When you go outside of this definition, prepare for circle jerk stupidity.

        4. “I am not a billionaire. So I am certainly not defining alpha status by what I have.”
          No you are defining alpha based on how you judge other men and want to be judged by society.
          Guess what? Women could give a fuck about what men deem alpha in this female centric society. Have fun being a Trad Con alpha while ‘loser’ Brodie the beach bum is fucking the hot girls for free.
          “Skittles Man’ is the prototypical alpha. Get used to this idea and accept it for what it is.

        5. i cant stand the use of the words “alpha” and “beta” in a human context. to me they require constant and excessive redefinition which leaves a lot of wiggle room. some guys should just change their name to “alpha” that way no matter what it defines their behavior. it paves the way for endless non-practical theorizing which we all know lazy do-nothings love to do.
          i prefer more coloquial terms like “bad-ass” and “schlub” because people emotionally just get what they mean, no definition required, it is self evident and theres no room to redefine it to fit your face in the mirror.

        6. see though, now you are attempting to define dominance by a womans standard, that women with their willingness to fuck decide dominance in a man. i dunno about you but i would rather own a private jet and bang 3 women a year minus the wife than be brodie the beach bum banging 16 a year. the former is so dominant that he can purchase dominance for his son. the latter will eventually have to strive to the standard of the former to continue an enjoyable lifestyle. thats the real metric, not who do broads want to fuck, but what do men want to be. broads always want to fuck who men want to be.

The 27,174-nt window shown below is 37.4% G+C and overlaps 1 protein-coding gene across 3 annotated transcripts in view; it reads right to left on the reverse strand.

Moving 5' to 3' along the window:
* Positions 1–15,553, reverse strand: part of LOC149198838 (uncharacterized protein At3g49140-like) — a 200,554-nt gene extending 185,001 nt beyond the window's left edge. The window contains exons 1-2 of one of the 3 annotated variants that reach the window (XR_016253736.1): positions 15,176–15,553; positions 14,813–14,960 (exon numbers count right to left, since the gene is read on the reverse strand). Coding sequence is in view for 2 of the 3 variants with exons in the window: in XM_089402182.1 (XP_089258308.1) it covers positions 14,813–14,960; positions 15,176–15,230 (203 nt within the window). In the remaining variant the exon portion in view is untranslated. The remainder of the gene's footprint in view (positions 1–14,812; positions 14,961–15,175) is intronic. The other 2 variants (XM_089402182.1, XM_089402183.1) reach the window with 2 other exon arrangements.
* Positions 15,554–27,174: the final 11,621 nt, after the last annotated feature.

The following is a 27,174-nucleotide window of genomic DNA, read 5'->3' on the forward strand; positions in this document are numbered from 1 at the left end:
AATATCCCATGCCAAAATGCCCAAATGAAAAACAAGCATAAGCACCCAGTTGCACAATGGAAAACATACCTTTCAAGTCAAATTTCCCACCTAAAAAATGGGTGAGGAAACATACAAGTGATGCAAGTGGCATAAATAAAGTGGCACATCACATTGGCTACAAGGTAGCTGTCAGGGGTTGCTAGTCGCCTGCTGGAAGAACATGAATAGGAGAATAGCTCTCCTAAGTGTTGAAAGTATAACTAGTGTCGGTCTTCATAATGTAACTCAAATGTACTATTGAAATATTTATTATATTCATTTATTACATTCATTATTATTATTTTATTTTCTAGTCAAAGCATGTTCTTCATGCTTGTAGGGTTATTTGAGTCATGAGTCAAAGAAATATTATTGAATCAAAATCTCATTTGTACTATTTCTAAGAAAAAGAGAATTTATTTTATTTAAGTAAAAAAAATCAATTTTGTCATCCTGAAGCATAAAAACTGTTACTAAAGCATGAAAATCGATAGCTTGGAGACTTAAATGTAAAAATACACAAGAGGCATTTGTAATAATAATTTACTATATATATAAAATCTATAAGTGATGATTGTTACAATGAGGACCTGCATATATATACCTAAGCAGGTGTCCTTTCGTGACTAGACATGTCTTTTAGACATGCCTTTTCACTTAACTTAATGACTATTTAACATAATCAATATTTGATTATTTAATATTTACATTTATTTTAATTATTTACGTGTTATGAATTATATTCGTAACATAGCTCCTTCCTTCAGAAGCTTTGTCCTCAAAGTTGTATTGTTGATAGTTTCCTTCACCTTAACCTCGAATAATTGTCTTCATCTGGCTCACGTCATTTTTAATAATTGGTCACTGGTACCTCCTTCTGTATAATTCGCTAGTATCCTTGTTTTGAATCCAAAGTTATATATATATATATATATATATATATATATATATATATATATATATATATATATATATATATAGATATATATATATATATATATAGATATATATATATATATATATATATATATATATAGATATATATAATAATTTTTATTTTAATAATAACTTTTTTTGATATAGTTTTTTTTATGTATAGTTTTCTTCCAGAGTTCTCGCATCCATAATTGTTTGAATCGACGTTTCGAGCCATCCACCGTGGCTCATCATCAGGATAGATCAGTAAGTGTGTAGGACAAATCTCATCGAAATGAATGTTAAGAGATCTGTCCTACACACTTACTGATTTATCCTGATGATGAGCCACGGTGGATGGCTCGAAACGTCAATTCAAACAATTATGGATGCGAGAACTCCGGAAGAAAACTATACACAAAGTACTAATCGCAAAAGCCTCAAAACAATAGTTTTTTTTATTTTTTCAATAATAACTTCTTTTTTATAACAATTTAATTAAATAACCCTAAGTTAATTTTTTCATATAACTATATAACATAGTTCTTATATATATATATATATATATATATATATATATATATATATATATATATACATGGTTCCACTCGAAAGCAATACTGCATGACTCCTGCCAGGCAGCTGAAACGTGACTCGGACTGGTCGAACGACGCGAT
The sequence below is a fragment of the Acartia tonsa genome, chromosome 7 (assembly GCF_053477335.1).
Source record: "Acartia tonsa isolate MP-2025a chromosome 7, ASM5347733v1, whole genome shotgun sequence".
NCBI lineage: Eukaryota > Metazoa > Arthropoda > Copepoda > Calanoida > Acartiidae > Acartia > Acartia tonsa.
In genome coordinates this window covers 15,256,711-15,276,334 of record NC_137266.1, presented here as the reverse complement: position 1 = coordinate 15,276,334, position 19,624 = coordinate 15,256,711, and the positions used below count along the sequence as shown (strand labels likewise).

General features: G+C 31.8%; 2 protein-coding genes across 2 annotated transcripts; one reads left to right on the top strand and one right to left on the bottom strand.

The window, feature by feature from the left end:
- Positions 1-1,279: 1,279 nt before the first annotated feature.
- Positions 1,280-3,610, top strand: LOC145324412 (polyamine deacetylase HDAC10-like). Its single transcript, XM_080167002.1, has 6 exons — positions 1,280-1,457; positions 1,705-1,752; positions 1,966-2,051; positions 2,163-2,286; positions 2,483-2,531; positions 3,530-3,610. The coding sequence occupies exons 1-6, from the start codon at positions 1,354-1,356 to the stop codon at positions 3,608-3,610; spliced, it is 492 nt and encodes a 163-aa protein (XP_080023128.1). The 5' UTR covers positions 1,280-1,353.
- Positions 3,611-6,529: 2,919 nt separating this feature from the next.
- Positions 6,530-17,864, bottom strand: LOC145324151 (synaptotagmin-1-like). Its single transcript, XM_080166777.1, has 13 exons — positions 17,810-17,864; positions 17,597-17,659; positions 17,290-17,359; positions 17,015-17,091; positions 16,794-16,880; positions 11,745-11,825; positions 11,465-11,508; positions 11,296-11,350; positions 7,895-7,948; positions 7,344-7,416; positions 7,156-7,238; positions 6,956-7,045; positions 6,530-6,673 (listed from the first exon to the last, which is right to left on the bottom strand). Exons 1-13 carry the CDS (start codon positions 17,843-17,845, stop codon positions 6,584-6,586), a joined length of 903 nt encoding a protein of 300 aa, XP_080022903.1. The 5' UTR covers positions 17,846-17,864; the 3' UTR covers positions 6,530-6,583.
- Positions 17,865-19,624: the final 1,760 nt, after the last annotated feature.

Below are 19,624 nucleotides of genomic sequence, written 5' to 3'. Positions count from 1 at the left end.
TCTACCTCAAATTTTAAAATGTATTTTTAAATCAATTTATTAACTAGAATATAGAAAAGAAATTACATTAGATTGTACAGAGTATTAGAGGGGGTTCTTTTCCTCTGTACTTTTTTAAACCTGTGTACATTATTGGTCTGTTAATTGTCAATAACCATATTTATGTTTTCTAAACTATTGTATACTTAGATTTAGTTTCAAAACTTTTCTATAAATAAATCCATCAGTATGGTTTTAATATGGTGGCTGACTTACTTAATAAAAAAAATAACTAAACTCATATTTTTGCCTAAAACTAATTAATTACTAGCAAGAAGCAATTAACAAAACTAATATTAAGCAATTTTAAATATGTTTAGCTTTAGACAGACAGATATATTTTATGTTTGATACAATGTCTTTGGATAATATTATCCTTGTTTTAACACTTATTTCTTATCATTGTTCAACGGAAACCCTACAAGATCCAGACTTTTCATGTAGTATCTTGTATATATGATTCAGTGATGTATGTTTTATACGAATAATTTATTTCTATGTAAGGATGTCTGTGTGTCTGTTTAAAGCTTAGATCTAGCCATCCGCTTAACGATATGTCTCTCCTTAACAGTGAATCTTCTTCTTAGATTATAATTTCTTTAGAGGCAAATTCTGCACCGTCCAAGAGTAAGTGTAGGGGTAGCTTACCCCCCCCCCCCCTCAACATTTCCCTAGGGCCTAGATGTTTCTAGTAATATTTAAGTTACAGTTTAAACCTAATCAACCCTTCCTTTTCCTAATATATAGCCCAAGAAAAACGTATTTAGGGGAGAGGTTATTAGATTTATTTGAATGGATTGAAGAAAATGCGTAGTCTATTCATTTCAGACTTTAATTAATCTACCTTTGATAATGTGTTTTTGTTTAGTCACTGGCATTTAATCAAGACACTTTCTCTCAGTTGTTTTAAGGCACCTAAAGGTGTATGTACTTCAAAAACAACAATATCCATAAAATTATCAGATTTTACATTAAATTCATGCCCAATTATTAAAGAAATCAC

7. “whereas CEO 10/k a day fit man with a nerdy beta personality that has to give resources to women to coerce them to sleep with him is beta in bouts of passionless sex is a beta.”
          It’s rare to make 10k/day if you’re a beta. Very few men thrive in the business world without “alpha” qualities.
          But your definition is accurate.

    2. Written like a true person who knows no rich people. Having grown up in a rich area I can say they are amongst the lest happy people of all.
      Money is a thing of diminishing returns. Seems great when you have none and it is important and can save your life but when you have 1 billion money doesn’t seem all that important. Having alot of money makes it impossible to tell who you’re real friends are vs the ones who use you for money. Which women loves you for you or your money. So you often end up alone if you can’t find other rich to hang around. And then of course rich people are not the most entertaining group of people to be around unless they were poor at one point.
      Money doesn’t make you happy, giving it away does.

      1. “Having grown up in a rich area I can say they are amongst the lest happy people of all.”
        That’s what happens when you spend money to “live in a rich area” (which often comes with a big house and shiny cars) instead of using money as a means to freedom.

        1. Spend my money? Can you read, I didn’t have any money when I was a kid (What kid can afford to buy a house anyways).
          Rich people are not happy, only on a very superficial level at best. They drink and damage their liver or smoke drugs and get high every way imaginable.